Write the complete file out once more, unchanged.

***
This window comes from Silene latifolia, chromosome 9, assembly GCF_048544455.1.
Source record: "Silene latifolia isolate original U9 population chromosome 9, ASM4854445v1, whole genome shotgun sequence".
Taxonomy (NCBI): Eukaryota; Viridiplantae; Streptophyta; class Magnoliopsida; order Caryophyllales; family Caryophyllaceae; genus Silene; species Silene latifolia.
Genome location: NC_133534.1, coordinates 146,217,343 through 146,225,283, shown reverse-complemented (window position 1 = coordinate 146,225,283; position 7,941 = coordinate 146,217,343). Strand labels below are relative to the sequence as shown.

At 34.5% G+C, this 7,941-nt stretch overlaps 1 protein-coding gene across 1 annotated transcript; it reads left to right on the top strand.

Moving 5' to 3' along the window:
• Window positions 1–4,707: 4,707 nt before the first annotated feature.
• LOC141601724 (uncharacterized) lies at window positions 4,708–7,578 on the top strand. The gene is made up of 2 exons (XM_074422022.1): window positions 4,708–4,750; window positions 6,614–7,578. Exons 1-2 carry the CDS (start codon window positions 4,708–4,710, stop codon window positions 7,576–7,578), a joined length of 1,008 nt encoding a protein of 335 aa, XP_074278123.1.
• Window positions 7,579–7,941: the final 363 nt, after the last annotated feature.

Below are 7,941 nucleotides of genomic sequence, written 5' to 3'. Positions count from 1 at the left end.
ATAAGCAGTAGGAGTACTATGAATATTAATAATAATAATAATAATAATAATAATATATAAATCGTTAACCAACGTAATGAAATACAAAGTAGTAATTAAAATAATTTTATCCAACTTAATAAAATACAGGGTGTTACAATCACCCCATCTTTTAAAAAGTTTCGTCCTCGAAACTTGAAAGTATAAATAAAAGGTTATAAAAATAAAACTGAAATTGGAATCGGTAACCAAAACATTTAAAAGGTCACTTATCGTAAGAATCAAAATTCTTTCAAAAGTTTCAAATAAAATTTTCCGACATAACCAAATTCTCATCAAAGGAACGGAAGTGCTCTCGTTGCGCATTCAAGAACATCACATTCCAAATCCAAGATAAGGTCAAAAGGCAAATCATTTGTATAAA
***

This window comes from Silene latifolia, chromosome 9, assembly GCF_048544455.1.
Source record: "Silene latifolia isolate original U9 population chromosome 9, ASM4854445v1, whole genome shotgun sequence".
Taxonomy (NCBI): Eukaryota; Viridiplantae; Streptophyta; class Magnoliopsida; order Caryophyllales; family Caryophyllaceae; genus Silene; species Silene latifolia.
Genome location: NC_133534.1, coordinates 146,217,343 through 146,225,283, shown reverse-complemented (window position 1 = coordinate 146,225,283; position 7,941 = coordinate 146,217,343). Strand labels below are relative to the sequence as shown.

At 34.5% G+C, this 7,941-nt stretch overlaps 1 protein-coding gene across 1 annotated transcript; it reads left to right on the top strand.

Moving 5' to 3' along the window:
• Window positions 1–4,707: 4,707 nt before the first annotated feature.
• LOC141601724 (uncharacterized) lies at window positions 4,708–7,578 on the top strand. The gene is made up of 2 exons (XM_074422022.1): window positions 4,708–4,750; window positions 6,614–7,578. Exons 1-2 carry the CDS (start codon window positions 4,708–4,710, stop codon window positions 7,576–7,578), a joined length of 1,008 nt encoding a protein of 335 aa, XP_074278123.1.
• Window positions 7,579–7,941: the final 363 nt, after the last annotated feature.

Below are 7,941 nucleotides of genomic sequence, written 5' to 3'. Positions count from 1 at the left end.
ATAAGCAGTAGGAGTACTATGAATATTAATAATAATAATAATAATAATAATAATATATAAATCGTTAACCAACGTAATGAAATACAAAGTAGTAATTAAAATAATTTTATCCAACTTAATAAAATACAGGGTGTTACAATCACCCCATCTTTTAAAAAGTTTCGTCCTCGAAACTTGAAAGTATAAATAAAAGGTTATAAAAATAAAACTGAAATTGGAATCGGTAACCAAAACATTTAAAAGGTCACTTATCGTAAGAATCAAAATTCTTTCAAAAGTTTCAAATAAAATTTTCCGACATAACCAAATTCTCATCAAAGGAACGGAAGTGCTCTCGTTGCGCATTCAAGAACATCACATTCCAAATCCAAGATAAGGTCAAAAGGCAAATCATTTGTATAAA